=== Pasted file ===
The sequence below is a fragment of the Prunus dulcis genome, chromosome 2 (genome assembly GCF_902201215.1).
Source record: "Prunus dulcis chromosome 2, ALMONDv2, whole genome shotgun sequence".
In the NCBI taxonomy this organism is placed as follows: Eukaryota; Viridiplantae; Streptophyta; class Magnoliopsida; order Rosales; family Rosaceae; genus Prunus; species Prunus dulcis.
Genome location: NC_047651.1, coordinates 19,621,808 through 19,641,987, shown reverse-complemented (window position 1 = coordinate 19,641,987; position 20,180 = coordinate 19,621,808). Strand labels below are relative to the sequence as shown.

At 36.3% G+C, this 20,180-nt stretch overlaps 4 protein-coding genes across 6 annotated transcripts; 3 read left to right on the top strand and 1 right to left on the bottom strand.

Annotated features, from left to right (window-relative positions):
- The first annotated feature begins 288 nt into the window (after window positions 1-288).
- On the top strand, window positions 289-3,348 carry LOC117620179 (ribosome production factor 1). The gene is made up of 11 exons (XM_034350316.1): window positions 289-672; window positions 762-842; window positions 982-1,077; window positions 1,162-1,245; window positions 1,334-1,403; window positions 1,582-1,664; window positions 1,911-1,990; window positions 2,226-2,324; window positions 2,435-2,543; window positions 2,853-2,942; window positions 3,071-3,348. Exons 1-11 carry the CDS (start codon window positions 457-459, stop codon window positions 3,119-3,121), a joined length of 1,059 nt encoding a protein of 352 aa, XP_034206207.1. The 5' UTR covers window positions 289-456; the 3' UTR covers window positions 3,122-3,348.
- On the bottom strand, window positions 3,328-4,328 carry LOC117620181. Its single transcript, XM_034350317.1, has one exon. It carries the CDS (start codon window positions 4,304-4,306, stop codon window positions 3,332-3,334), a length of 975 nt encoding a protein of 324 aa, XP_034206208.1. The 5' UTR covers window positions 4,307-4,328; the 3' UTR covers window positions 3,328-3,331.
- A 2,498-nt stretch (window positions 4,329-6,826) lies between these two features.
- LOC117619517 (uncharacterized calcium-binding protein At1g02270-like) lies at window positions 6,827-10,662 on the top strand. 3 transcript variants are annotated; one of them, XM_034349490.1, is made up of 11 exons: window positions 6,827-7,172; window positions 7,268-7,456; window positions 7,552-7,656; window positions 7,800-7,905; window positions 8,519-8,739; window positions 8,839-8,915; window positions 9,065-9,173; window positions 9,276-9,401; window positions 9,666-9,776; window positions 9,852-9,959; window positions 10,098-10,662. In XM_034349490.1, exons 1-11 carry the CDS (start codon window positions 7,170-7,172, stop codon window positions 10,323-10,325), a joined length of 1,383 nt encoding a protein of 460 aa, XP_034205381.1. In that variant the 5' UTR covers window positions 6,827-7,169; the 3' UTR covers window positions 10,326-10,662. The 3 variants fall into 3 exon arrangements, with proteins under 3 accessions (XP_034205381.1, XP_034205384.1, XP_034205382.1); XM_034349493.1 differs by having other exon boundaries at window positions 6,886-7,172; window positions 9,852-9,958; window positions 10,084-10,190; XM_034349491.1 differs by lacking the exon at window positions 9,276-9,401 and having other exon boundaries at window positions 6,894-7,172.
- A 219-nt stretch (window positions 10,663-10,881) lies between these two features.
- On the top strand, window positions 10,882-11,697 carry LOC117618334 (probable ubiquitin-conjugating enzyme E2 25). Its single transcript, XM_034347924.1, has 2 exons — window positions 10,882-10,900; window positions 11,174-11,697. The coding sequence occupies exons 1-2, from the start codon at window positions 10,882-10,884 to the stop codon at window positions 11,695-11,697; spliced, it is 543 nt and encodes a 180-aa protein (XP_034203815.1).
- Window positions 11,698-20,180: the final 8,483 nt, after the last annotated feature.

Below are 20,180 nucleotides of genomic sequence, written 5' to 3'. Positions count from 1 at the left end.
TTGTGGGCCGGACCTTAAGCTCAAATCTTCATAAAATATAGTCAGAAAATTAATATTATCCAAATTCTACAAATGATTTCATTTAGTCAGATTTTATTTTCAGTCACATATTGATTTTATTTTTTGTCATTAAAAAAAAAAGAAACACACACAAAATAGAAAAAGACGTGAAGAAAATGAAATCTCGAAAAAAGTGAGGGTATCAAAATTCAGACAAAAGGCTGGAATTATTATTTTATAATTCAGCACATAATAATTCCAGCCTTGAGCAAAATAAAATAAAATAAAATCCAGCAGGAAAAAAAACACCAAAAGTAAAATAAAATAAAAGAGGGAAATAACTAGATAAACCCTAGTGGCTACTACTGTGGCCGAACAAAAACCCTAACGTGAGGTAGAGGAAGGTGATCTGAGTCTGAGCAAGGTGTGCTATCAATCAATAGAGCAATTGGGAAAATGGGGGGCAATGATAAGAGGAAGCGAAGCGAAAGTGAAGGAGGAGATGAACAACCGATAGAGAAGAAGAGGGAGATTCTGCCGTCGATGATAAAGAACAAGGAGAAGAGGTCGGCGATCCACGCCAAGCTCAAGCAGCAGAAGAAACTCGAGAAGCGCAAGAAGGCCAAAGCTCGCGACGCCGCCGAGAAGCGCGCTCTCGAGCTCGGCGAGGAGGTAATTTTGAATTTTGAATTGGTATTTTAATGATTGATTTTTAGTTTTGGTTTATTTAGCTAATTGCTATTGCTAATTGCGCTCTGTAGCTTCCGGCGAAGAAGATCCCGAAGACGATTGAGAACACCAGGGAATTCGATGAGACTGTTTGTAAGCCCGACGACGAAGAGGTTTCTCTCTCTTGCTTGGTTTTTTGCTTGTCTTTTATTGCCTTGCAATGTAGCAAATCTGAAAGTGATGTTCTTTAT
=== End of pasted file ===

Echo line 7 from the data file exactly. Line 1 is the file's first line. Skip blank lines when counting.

- The first annotated feature begins 288 nt into the window (after window positions 1-288).